Careless, standing in the moment, gulf and redact,
censorship accumulates at my bare feet
like candy wrappers.
A small, bloodied boy
takes off his baseball cap to show me his wound,
beet red in a round gash, the size
of a Franklin half-dollar. He isn’t crying, just
a little surprised and scared. He doesn’t know
enough to be scared. But the others, falling
through the glass windows of shops selling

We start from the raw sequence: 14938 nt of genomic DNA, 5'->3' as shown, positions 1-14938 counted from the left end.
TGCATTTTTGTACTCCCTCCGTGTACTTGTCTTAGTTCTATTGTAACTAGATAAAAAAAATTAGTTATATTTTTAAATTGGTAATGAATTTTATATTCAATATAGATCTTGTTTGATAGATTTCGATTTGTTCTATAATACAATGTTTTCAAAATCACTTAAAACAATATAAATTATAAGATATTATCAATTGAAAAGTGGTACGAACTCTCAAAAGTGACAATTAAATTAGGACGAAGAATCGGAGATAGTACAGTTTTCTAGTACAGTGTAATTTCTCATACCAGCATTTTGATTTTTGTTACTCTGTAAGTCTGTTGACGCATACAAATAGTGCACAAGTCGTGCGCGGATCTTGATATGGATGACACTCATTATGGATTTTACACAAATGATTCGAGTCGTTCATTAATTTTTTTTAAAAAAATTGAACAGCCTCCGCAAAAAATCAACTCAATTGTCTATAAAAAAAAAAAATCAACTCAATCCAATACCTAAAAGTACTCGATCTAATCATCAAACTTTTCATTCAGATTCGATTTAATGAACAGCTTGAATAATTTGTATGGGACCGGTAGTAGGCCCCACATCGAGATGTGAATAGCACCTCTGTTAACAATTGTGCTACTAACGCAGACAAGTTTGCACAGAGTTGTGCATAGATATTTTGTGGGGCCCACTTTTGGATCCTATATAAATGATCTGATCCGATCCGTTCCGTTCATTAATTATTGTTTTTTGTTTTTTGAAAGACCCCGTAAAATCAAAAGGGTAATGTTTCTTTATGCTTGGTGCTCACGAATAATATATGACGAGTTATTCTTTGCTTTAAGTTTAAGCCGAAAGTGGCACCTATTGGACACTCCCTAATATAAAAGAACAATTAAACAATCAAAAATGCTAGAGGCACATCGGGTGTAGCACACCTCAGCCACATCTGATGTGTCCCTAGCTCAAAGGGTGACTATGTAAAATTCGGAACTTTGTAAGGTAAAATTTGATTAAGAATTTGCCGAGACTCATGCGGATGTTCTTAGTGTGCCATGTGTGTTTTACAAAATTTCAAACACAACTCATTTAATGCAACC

electronics, selling kebabs, selling postage
and airline tickets to somewhere else, know too
much to be surprised. Even the hollow,
low moans of the old woman slumped over
a steel mesh trash bin, translate as
the boredom of expectation and dulling
predictability. This is not a place to stand,
not like a stream, but riverside; the bodies,
green fists and black masks of remembrance
heave past the sidewalk banks, gathering
up more of the fragile earth, trees, and rocks.
The underpinnings whittle, the foundations
erode by precipitous degree until
all that remains intact is the roaring will to flood.